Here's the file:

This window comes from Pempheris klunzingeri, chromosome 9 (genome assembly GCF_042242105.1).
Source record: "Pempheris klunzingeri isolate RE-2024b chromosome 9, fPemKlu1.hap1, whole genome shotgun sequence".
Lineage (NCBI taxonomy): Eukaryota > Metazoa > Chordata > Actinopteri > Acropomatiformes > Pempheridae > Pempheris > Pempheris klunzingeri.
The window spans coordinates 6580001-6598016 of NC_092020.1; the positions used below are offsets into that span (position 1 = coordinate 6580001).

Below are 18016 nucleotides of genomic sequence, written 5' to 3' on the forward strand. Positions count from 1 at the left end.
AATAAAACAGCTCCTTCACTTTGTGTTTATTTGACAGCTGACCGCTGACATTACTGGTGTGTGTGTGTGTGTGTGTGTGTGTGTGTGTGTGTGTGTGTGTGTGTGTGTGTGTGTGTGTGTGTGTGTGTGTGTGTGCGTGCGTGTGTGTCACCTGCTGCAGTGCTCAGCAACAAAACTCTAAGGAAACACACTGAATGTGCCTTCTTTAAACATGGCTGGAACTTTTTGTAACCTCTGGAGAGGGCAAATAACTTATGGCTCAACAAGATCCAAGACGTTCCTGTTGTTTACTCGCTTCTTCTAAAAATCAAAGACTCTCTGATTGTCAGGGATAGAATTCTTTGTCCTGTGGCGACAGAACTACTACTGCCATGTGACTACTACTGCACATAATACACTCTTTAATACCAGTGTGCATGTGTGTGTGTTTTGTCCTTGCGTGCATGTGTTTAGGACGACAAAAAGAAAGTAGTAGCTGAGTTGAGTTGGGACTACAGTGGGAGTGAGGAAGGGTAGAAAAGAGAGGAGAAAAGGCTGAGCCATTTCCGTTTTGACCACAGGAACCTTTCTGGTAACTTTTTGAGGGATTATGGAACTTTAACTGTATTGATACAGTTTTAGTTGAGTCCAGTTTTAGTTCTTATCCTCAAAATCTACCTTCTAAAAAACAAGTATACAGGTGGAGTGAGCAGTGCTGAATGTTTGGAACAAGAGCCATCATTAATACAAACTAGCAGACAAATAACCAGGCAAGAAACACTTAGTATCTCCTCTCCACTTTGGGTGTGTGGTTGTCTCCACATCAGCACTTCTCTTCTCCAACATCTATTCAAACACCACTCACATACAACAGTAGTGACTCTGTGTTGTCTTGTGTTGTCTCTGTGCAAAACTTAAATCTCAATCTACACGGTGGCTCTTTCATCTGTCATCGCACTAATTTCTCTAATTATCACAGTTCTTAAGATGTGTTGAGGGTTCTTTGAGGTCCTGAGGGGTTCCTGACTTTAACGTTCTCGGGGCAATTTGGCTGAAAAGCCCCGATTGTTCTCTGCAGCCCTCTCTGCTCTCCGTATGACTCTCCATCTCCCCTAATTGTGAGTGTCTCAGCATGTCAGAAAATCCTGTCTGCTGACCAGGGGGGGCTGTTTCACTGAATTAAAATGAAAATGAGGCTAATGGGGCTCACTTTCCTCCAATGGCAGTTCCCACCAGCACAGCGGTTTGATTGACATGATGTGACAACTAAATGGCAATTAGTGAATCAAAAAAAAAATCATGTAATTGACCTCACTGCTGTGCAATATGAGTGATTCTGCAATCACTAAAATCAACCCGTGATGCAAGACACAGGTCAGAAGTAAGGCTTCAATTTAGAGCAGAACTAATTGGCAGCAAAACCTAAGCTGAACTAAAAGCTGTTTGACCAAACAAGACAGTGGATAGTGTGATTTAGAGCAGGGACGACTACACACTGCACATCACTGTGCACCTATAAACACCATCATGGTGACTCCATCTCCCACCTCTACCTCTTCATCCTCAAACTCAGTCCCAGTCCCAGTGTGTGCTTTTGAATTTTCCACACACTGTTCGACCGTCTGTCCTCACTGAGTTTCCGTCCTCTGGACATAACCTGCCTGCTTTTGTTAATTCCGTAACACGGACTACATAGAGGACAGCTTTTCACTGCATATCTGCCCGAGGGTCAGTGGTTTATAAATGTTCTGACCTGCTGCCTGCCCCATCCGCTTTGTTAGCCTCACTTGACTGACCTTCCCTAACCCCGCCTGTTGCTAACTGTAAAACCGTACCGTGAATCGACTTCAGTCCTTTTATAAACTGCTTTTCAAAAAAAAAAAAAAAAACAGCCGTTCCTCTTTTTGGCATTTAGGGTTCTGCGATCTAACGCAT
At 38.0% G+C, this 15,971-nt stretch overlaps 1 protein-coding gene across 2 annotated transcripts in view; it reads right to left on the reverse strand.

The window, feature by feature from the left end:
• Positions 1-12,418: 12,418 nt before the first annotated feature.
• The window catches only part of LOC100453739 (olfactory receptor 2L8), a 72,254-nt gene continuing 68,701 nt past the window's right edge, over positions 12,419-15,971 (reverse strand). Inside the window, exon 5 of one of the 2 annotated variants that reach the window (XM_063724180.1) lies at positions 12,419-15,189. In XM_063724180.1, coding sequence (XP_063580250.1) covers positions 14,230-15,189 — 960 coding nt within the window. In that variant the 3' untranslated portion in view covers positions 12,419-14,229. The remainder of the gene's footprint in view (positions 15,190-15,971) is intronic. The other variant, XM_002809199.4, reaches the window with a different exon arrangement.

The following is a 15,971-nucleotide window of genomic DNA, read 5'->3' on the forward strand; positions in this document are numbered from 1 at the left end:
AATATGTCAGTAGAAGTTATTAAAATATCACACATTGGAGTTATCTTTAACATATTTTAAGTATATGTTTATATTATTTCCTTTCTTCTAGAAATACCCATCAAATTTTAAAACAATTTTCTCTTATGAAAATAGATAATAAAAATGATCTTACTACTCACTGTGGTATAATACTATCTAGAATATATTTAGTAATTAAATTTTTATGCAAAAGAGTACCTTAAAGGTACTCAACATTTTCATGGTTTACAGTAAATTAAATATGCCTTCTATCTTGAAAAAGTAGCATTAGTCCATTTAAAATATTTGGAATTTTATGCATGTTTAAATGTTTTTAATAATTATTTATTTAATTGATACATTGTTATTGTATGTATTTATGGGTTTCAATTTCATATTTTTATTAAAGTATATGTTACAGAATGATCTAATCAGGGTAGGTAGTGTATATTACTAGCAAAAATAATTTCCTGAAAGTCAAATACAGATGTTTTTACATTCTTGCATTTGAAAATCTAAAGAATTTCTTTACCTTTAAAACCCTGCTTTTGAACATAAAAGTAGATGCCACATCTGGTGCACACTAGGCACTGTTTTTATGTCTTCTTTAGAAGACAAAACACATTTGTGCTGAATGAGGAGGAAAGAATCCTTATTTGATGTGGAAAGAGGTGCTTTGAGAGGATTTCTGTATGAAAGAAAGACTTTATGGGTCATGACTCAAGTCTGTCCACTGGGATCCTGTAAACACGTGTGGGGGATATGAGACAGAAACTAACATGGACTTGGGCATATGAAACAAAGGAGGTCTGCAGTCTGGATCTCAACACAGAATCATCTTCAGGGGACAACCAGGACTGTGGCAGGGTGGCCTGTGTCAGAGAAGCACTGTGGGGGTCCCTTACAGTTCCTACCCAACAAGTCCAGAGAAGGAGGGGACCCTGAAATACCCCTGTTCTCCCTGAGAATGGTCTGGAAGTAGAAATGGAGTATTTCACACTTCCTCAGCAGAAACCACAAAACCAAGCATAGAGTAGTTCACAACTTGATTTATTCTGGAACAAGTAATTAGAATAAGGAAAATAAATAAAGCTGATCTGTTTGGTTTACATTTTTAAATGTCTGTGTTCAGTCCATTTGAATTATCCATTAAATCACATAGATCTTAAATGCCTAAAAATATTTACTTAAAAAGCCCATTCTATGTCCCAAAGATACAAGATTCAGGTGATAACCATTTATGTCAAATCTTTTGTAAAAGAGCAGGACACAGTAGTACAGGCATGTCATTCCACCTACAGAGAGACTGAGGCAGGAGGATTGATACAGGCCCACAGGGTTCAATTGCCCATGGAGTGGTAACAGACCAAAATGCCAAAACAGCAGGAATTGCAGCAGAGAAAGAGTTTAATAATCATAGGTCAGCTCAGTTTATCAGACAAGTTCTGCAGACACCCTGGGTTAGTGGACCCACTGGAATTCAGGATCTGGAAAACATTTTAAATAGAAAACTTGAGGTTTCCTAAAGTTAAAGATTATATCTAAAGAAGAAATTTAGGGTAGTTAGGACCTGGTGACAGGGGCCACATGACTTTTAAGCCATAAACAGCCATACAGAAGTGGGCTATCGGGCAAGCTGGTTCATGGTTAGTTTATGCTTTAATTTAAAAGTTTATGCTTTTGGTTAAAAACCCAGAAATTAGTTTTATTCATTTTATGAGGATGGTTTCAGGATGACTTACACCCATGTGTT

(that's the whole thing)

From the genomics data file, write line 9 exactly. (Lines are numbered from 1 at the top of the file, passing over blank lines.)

• Positions 1-12,418: 12,418 nt before the first annotated feature.